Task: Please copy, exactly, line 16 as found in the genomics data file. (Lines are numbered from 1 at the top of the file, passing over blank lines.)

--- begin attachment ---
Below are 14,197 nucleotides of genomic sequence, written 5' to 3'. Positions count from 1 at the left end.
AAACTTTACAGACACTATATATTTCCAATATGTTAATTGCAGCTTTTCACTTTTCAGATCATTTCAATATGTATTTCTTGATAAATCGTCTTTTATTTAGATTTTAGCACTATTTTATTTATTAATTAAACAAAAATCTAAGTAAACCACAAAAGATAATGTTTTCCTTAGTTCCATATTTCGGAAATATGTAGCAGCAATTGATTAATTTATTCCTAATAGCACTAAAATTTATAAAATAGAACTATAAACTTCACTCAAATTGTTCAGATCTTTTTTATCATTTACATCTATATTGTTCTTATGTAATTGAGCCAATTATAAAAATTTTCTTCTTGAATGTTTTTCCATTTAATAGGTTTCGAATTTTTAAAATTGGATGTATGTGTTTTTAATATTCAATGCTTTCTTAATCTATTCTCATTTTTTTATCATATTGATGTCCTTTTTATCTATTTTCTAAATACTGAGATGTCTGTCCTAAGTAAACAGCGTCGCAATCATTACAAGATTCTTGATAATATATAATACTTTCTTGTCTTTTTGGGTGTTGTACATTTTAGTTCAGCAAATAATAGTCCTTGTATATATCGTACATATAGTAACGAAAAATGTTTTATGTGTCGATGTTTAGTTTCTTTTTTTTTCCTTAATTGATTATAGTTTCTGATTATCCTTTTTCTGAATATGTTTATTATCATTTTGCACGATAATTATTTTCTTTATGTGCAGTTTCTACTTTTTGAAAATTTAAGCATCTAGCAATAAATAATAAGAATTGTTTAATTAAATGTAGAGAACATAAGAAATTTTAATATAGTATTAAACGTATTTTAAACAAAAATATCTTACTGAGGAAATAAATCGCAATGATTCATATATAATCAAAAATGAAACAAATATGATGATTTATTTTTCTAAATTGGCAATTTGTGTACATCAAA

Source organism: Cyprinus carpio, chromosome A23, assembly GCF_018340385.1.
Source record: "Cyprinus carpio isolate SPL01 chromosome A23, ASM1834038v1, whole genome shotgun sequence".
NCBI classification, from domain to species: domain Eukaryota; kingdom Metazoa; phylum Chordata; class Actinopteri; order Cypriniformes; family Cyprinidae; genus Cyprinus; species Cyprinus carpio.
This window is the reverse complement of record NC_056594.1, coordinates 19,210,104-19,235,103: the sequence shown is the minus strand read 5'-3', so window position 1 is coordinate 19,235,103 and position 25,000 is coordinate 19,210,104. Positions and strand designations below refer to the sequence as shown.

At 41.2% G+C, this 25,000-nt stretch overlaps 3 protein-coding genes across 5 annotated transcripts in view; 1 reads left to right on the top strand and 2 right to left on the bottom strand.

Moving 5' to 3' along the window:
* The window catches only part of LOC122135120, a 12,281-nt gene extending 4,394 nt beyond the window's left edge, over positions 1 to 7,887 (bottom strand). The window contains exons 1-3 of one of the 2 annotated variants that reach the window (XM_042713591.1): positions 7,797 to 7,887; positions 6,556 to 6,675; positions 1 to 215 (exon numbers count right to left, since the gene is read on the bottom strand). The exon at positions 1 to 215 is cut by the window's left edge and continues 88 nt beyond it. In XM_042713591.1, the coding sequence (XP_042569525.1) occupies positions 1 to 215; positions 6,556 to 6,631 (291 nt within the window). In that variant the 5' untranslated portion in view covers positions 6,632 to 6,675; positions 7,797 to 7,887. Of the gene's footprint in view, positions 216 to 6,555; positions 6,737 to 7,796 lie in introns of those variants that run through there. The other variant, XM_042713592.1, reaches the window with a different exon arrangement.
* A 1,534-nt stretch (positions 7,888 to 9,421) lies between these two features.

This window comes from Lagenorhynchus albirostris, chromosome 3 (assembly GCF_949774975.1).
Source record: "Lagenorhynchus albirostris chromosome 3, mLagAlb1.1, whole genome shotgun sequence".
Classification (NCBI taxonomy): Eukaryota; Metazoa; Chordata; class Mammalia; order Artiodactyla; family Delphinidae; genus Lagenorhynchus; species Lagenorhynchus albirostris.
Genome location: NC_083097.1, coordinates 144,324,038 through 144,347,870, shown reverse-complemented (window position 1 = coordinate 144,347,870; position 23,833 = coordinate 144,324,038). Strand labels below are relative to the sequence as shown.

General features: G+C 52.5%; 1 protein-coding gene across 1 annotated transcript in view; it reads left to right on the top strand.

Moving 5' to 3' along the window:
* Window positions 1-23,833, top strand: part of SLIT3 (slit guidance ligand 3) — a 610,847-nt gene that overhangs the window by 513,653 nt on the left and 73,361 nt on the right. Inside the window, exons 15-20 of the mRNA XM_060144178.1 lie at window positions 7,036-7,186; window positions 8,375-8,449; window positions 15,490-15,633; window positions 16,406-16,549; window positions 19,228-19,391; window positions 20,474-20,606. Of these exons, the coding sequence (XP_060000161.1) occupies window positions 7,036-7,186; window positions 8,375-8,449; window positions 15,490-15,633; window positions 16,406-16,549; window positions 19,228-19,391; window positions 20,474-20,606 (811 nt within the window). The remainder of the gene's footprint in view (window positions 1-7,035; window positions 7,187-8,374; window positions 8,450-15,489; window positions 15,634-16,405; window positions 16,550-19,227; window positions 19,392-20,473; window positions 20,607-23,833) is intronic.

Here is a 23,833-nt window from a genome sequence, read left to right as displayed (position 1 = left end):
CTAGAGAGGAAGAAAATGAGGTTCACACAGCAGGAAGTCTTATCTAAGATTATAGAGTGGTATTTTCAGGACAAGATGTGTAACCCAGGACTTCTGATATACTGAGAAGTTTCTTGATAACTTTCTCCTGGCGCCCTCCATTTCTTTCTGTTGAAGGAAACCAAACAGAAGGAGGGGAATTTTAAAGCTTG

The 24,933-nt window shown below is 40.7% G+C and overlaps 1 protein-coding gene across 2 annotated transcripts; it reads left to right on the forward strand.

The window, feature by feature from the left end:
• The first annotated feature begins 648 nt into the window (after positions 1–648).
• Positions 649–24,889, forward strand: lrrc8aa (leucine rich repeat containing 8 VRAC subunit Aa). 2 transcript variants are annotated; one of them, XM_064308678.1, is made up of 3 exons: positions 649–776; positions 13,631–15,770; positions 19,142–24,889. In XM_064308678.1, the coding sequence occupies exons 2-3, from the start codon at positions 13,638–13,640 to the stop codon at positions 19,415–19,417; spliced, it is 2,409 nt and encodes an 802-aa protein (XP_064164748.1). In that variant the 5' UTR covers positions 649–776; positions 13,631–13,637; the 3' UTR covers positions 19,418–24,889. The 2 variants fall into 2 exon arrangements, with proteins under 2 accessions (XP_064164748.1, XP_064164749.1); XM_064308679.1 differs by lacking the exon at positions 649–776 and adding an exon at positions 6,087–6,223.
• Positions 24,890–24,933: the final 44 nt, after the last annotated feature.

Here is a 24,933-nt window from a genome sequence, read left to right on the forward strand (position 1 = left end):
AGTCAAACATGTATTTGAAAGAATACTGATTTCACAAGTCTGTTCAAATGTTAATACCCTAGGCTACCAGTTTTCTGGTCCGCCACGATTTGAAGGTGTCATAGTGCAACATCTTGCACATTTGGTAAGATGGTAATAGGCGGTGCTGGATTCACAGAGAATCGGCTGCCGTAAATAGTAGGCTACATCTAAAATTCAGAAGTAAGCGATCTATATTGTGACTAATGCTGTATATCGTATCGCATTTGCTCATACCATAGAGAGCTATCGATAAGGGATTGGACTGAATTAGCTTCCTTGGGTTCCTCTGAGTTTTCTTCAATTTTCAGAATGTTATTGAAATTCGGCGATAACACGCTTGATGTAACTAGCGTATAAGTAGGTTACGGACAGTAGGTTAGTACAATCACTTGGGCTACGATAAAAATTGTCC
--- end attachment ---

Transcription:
Moving 5' to 3' along the window: